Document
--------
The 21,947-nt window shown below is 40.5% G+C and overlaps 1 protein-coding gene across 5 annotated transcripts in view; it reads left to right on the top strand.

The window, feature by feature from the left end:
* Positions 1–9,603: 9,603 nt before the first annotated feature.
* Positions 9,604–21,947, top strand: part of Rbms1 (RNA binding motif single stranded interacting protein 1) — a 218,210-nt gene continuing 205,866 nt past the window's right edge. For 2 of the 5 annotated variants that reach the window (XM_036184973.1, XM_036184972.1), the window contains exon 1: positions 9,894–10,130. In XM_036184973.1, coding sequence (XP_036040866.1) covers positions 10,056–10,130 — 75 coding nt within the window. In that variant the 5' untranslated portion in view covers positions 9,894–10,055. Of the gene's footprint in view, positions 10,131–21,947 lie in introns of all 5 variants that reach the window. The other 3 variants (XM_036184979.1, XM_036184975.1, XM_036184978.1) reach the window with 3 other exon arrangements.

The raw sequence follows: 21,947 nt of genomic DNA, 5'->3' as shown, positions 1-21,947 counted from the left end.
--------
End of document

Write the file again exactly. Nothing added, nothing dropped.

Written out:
The 21,947-nt window shown below is 40.5% G+C and overlaps 1 protein-coding gene across 5 annotated transcripts in view; it reads left to right on the top strand.

The window, feature by feature from the left end:
* Positions 1–9,603: 9,603 nt before the first annotated feature.
* Positions 9,604–21,947, top strand: part of Rbms1 (RNA binding motif single stranded interacting protein 1) — a 218,210-nt gene continuing 205,866 nt past the window's right edge. For 2 of the 5 annotated variants that reach the window (XM_036184973.1, XM_036184972.1), the window contains exon 1: positions 9,894–10,130. In XM_036184973.1, coding sequence (XP_036040866.1) covers positions 10,056–10,130 — 75 coding nt within the window. In that variant the 5' untranslated portion in view covers positions 9,894–10,055. Of the gene's footprint in view, positions 10,131–21,947 lie in introns of all 5 variants that reach the window. The other 3 variants (XM_036184979.1, XM_036184975.1, XM_036184978.1) reach the window with 3 other exon arrangements.

The raw sequence follows: 21,947 nt of genomic DNA, 5'->3' as shown, positions 1-21,947 counted from the left end.